Kagiso Rabada's pace, with speeds touching 90mph, powered South Africa Under-19s to their first World Cup final since 2008, beating Australia Under-19s comprehensively by 80 runs in Dubai. Rabada had earlier jolted West Indies at the same ground nearly two weeks ago, but his six-wicket haul in the semi-final was the standout bowling performance till date in the tournament. A target of 231 was always going to test Australia but Rabada's spell didn't give them an inch.
The Australian top order found Rabada's pace and bounce a handful. He struck with the first ball of his third over, bouncing out Matthew Short as he tried to hook. Damien Mortimer had just edged him to third man for a four the same over, but Rabada struck back the following ball, with a skiddy delivery that beat Mortimer for pace and knocked back the middle stump. The impact on the stumps was so strong that one of the LED bails landed beyond the 30-yard circle.
Rabada claimed another in his first spell when Jaron Morgan inside-edged to his stumps, leaving Australia in trouble at 33 for 3 in nine overs. That wicket came off the last ball of Rabada's fifth over and there would have been a temptation to keep him going for an over or two, but captain Aiden Markram decided to give him a rest and preserve him for later, if a partnership needed breaking.
Markram continued to set attacking fields even after the Powerplay overs. Justin Dill regularly made the batsmen play and the offspinner Dirk Brewer bowled out his ten overs for an economical 32. Seeing the effect the Australian spinners had, Brewer was given the new ball and though he didn't take wickets, he held one end up.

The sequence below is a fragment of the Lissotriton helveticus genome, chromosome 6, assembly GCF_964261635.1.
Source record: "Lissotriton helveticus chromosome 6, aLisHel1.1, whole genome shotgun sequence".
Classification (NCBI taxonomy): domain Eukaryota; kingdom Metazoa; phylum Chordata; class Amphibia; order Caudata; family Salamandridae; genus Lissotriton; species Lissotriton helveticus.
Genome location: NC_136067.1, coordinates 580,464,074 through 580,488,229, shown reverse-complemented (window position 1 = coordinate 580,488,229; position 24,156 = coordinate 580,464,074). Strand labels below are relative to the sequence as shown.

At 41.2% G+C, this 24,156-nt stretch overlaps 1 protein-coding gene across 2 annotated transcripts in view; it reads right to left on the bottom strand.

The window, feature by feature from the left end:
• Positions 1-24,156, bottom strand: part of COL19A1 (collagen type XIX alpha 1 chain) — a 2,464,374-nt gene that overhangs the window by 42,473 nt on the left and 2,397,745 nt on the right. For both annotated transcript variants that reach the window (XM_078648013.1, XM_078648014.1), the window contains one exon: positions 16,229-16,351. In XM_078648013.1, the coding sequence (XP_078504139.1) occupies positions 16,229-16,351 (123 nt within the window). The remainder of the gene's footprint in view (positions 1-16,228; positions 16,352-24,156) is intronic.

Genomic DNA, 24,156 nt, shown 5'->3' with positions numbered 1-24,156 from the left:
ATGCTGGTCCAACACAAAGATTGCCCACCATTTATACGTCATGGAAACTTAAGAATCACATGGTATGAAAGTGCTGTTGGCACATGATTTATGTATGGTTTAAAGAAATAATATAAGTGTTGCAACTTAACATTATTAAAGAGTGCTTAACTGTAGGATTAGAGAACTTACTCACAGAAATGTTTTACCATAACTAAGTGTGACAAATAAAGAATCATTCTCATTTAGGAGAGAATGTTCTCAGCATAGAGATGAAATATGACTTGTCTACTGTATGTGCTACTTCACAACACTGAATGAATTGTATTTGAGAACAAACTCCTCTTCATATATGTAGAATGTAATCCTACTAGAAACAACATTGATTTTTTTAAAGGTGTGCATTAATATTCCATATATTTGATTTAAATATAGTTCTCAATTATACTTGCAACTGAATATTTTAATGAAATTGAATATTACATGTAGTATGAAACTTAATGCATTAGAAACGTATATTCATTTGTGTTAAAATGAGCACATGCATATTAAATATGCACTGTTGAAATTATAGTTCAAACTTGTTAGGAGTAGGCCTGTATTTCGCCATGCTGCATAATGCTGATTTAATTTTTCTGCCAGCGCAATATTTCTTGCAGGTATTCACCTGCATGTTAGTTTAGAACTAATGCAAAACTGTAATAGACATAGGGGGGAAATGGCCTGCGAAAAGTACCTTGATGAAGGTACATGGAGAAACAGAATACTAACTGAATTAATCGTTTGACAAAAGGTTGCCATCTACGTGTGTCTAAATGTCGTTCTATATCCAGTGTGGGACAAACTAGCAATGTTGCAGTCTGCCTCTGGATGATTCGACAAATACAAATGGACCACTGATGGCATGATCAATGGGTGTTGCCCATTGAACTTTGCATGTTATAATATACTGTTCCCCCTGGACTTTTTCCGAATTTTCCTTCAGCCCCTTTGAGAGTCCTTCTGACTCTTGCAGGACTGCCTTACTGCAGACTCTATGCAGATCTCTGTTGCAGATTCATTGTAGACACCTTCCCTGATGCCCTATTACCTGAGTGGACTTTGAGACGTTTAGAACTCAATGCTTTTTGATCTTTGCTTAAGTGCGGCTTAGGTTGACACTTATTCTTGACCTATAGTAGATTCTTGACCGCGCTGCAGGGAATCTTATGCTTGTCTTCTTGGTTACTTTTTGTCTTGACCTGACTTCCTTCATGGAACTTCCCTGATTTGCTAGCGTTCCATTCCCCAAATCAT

Alex Gregory and Jake Doran gave Australia hope with a fourth-wicket stand of 63 and the pair weren't afraid of scooping the ball over the infield if the ball was pitched up. However, a chipped drive from Gregory to mid-off off the seamer Corbin Bosch opened the floodgates for South Africa. The next ball, Ben McDermott set off for a run but was sent back and run-out by a distance.
The pressure on Australia increased with the asking rate. Rabada got Tom Andrews miscuing a pull to midwicket but his following wicket was thanks to an outstanding leaping catch by the wicketkeeper Clyde Fortuin to his right. Rabada finished it off with a slower ball that Guy Walker spooned to mid-on.
If it was pace for South Africa, it was spin for Australia. A century opening stand between Markram and Fortuin put them on the path to a score of 250 and above, but Australia's spinners did well to pull them back.
For a change, wickets didn't fall in a clump at the start of the innings, as had been the case with teams batting first in Dubai. Markram and Fortuin produced the best start of the tournament at the venue, nullifying Australia's pace attack by batting positively.
There was hardly any deviation to cause trouble and the batsmen were able to hit through the line with ease. Batting sides had struggled to do the same earlier. Australia weren't very disciplined with the ball either, conceding eight wides and a no-ball in the first 15 overs, during which South Africa had reached a healthy 66 for 0.
Spin was introduced as early as the ninth over, as the seamers were ineffective in providing a breakthrough. Fortuin was strong against anything short and looked at ease against the left-arm spinner Thomas Andrews, pulling and sweeping.
After passing fifty, he clipped the seamer Walker over mid-on before pulling him to fine leg.
Markram had scored two centuries prior to this match and had faced 237 balls without being dismissed. He extended that to 300 balls before he was caught brilliantly by Walker at backward point, diving to his left. Markram had made a steady 45 and his drives found the middle of the bat.
South Africa had progressed at five an over till the 30th but that's when their control began to slip. The offspinner Short struck first ball in his opening spell when he had Fortuin driving straight to extra cover. He then removed Kirwin Christoffels with a leading edge to cover and Andrews claimed another with a return catch, sending back Greg Oldfield.
South Africa had suddenly lost 3 for 17 and the Powerplay didn't change their fortunes either. The Australia spinners kept things tight and conceded just 12 runs in the Powerplay. The seamers ensured South Africa didn't motor along in the last ten, where they scored 56. Valli played some innovative shots, making room and scooping down to fine leg and clearing the infield.
As South Africa later found out, 230 was more than sufficient to beat Australia for the first time in an Under-19 World Cup. They will now meet Pakistan in the final.